The Woman King is a historical epic that Viola Davis and Maria Bello have been fighting to get made for years. Call it whatever you like, but Hollywood has long been hesitant to invest big money on blockbuster films centered on women of color, especially those without some kind of recognizable brand. Well, maybe it’s the popularity of the Dora Milaje in Black Panther, but Davis and Bello’s passion project is here, an action-packed war movie about the most lethal female fighting force in all of Western Africa. You can tell Davis has put all of her blood, sweat, and tears into it, transforming herself physically to carry it on her newly broad shoulders, and the results have paid off.
In 1823, Nanisca (Davis) leads the powerful Agojie, female soldiers charged with protecting the Kingdom of Dahomey and King Ghezo (John Boyega) from the constant threat of war from other tribes and European slavers. Nanisca is tough, stoic, and a fierce defender but its her compassion that has earned her the respect of the people, and the favor of the King over his many scheming wives. But Nanisca is not alone in this effort. The most intimidating member of the force is Izogie (Lashana Lynch), who is as funny as she is strong, and Nanisca’s loyal advisor Amenza (Sheila Atim), who doesn’t bother mincing words.
The story is pretty straight forward and familiar to other American action movies, and that’s not a complaint. Introduced into this veteran squad is the rebellious trainee Nawi (Thuso Mbedu), who refuses an idle life as someone’s wife. She’d rather fight and fight for something, but she’s also a pain in Nanisca’s ass. Nawi’s arc from hot-headed upstart to reliable warrior is the heart and soul of the film, although it does get sidetracked by a fairly useless romantic subplot involving a European of Dahomey descent (played by Jordan Bolger) who arrives with the other slavers.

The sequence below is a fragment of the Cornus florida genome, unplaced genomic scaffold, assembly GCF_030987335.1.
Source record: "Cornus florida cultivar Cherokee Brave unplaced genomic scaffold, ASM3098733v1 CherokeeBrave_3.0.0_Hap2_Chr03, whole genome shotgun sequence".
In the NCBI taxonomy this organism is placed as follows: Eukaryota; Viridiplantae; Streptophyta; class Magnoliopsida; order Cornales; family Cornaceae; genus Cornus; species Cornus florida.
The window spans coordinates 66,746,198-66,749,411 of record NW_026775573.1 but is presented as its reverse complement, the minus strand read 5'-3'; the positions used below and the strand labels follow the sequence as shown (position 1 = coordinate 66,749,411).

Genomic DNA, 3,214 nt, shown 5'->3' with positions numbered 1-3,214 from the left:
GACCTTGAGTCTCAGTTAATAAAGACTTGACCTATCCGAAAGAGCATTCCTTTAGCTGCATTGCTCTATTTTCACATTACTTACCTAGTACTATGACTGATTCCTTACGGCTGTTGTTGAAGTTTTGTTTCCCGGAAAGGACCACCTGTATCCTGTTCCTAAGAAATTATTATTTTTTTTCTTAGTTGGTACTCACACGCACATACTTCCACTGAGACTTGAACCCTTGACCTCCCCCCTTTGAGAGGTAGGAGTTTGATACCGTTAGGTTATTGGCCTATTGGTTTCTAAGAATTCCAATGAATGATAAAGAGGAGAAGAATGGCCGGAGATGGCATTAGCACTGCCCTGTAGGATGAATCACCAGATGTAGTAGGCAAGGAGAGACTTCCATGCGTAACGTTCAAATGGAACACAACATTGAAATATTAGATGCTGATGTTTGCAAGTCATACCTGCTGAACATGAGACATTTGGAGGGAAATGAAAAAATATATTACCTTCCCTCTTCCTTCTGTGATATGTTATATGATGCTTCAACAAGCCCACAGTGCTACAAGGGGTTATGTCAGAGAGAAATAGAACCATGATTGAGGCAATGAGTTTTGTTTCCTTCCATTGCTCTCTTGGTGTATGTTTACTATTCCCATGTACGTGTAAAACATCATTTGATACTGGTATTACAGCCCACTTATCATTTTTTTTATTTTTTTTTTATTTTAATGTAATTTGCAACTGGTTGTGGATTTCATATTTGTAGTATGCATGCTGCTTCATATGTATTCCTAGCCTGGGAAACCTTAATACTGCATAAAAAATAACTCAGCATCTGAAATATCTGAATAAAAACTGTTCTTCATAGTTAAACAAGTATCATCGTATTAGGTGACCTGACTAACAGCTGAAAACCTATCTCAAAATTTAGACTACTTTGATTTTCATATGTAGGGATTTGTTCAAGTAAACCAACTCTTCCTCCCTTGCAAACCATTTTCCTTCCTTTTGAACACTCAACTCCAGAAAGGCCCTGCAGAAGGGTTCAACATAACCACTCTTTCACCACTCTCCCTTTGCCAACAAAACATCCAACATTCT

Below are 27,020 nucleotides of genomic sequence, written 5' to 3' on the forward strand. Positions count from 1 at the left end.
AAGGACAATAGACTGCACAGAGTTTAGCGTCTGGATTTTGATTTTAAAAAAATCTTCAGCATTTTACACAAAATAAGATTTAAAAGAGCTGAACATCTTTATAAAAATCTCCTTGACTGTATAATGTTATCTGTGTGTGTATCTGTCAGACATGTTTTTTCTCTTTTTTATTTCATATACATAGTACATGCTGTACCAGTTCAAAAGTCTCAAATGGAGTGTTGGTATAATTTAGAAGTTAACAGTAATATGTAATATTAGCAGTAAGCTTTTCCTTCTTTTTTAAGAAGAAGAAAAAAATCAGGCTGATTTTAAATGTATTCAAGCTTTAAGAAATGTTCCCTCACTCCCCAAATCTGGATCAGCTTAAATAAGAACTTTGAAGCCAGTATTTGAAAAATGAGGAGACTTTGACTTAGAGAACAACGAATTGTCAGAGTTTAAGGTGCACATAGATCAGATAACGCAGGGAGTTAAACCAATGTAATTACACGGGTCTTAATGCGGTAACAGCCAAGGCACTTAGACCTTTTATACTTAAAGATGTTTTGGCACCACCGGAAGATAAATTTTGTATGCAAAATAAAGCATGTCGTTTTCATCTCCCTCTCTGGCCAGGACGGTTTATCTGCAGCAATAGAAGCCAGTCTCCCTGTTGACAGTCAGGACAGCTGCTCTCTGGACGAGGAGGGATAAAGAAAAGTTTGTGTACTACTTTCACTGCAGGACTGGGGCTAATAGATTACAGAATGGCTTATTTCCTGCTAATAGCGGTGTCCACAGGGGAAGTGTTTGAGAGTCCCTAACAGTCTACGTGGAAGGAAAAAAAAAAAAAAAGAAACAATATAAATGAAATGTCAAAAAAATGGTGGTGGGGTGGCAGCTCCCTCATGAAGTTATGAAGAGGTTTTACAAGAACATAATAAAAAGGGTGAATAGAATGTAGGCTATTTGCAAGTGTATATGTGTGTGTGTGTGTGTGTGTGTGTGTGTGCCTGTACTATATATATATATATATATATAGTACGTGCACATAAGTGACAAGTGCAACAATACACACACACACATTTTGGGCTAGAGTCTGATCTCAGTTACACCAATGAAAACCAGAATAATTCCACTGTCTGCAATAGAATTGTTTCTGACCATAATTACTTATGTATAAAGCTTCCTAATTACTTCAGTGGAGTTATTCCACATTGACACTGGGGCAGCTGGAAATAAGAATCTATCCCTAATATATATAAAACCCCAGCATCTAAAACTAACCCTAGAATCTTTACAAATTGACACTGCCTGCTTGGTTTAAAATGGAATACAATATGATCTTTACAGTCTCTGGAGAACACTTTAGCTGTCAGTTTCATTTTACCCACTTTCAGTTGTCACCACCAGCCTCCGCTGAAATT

The issue of slave-trading is prominent in the film, as well, and presented in a surprisingly complex manner. The capture and selling of slaves is big business, and the Dahomey are not immune to that. All of the warring tribes sell their captive prisoners for profit, and so do the Dahomey. Nanisca, who has tragedy in her past from the slave trades, is firmly against it, while King Ghezo struggles with the morality of it in the face of their profit needs. Screenwriter Dana Stevens, working alongside Bello who developed the story after a visit to Benin, don’t shy away from portraying the differing sides of this debate while keeping mind that this is meant to be an entertaining action movie.
In that regard, The Woman King more than delivers on big, exciting land battles with dozens of Agojie fighting on screen at any time. With the confident, experienced hand of Gina Prince-Bythewood (The Old Guard) at the helm, the film overcomes the restraints of its PG-13 rating to deliver warfare as brutal as we would expect to see from that period. Davis, looking trim and ripped to shreds, is an absolute beast and I hope this isn’t the last time we see her take on a role that demands this much physicality. She’s been edging her way into something like this for a long time and now she should run with it.
The Woman King is seriously entertaining action and packs an emotional punch. Most importantly, it tells a uniquely Black story that has never been told but has long deserved it, and hopefully it will be rewarded with attention from audiences all across the cultural spectrum.
The Woman King opens in theaters on September 16th